However 2019 the runner I concede was also not in his lane. BUT and this is where this rule rubs me.  The Pitcher fielding the ball at the base of the mound has a MASSIVELY different angle of attack and target to throw to the 1st baseman.  He can see the whole side of the bag as well as the whole body of the 1st baseman. Him throwing it at the front of the bag basically in hopes of causing a runner infraction to me is putting the offence at a disadvantage, why  because the defense in playing the ball is not at the same disadvantage to make a play to get him out.  The catcher standing at the plate throwing that is at a much more disadvantage.

These two comparisons are exactly why I feel the 2019 one is pushing the boundaries of the rule.  I mean should a 3rd baseman throw the ball that pulls the 1st baseman off the bag and in front of the runner do we still call him outside the running lane for that?  I don't think anyone would as the fielder throwing is NOT at a disadvantage in actually completing the throw.

I think it needs to be revamped there becomes a point where the disadvantage to the fielder becomes considerably lessened so maybe there should be a mark on the field to establish where that delineation is.

 

 

Within one yard of the base of the mound??? Look again...He's closer to the foul line than the mound. Seriously, you sound like an exaggerating coach trying to make a point that's irrelevant to the rule anyway. Not much  different than the coach who yells "he beat that out by a full step" when the out call wasn't even that close.  .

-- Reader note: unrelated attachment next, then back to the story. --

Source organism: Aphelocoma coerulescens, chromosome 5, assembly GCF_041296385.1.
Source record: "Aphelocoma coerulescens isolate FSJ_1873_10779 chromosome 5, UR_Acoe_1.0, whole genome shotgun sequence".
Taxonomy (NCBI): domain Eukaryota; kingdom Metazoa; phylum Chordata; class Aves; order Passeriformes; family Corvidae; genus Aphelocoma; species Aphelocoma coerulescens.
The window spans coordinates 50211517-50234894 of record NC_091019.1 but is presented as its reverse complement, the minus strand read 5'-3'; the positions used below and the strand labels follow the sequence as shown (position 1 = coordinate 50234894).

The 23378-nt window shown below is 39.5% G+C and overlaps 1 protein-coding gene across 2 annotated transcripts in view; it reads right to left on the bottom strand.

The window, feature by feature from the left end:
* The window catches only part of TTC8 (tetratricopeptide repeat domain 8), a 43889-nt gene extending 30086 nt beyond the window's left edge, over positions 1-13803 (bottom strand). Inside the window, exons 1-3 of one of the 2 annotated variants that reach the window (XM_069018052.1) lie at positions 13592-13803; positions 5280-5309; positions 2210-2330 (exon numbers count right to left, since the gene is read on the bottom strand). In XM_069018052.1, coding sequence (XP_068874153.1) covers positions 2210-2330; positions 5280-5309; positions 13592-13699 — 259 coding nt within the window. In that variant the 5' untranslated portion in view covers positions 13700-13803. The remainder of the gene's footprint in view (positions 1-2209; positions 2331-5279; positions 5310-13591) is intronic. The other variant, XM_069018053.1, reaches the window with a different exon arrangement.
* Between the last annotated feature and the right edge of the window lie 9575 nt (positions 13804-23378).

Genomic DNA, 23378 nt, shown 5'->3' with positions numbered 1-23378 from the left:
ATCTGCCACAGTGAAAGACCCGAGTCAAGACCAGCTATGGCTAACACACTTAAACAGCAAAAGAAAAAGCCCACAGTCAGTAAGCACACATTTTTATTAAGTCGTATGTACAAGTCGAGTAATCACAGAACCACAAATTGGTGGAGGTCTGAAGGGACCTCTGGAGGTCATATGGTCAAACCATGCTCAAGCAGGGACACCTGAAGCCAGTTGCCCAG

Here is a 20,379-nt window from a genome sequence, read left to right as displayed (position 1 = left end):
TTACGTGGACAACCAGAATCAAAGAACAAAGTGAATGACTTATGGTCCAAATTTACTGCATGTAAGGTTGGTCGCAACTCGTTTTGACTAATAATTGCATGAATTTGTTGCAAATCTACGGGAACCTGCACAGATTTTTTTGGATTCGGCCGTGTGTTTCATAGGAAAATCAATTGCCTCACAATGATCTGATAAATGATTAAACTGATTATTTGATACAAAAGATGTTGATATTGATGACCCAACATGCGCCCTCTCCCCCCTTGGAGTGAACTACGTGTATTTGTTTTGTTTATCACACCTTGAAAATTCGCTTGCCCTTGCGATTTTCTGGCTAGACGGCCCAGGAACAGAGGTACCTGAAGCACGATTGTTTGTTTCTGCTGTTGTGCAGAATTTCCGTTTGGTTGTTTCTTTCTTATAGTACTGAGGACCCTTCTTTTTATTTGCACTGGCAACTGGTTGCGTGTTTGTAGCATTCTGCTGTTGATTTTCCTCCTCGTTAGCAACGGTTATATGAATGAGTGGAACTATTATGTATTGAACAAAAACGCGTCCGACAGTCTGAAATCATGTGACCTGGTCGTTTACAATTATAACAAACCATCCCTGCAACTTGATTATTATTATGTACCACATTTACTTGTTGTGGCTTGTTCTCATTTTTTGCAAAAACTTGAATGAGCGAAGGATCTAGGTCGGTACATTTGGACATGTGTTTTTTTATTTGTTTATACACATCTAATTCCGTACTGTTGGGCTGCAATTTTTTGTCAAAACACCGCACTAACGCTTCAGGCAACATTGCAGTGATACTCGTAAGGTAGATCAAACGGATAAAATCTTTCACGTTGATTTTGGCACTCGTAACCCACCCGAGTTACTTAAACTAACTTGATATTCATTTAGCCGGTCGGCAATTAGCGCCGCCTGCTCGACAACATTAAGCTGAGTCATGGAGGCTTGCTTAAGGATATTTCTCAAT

I try to comment more on some other opinions you have in this thread and it just gets snarkier as I write, so I'll refrain from further comment.  

 

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1 hour ago, ArchAngel72 said:

I agree I do too

 

But I see both situations as different due to the angle of attack on the throw from the fielder. Hence why I see 2019 as proving there needs to be some verbage and or boundaries added to the rule and or field possibly to help with when to call this and when not to.


 

There is one fatal flaw in your approach AA ... RLI is not about the throw.  It is about the catch.

Personally I’m not understanding what is so difficult about this rule.  Admittedly, I think I may have had some misunderstandings the last time the conversation occurred, but it is pretty darned clear.

Half way down the baseline, the runner needs to get into foul territory.  A right-handed batter has 45 feet to do this.  IF the runner does this, he is protected from a potential interference call INVOLVING a fielder catching the throw.

IF the runner does not do this, or leaves the lane prior to arriving at the bag (last step, yadda yadda), he is at risk of being called for interference with the fielder catching the throw.

Somebody remind me: why is this hard?

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Bottom line for me is...Players should follow the rule if they don't want this called on them But, they're players, and will do anything to gain an advantage. The BS line about a RHB having to veer off the straight path to the bag to get in the lane because he starts in fair territory  is garbage. they're running there to get in the way of the throw. They know it.  Players will do anything to gain an advantage....

Funny how the only time you'll see R1 run  on the infield grass is when there's a GB to F3 ttrying to make a throw to 2B.

Funny how the only time you'll see R3 cross the foul line and run on the infield grass while trying to score is on a GB to F5 or F6. (hey, how about that, he veered off the shortest distance between two points). ...(yes both legal, but still only done when it's advantageous to the runner)

A runner will turn in the same direction as a fielder who just threw the ball when he's in a rundown to try and draw OBS

Funny how the only time you see a player fall over the plate on a swing is when R1's stealing second. 

These guys aren't stupid. They know what they're doing. Turner knew exactly why he was running illegally down to first. He got caught. So, as we do in today's society when we get caught...we blame someone else or challenge the rule. 

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27 minutes ago, Richvee said: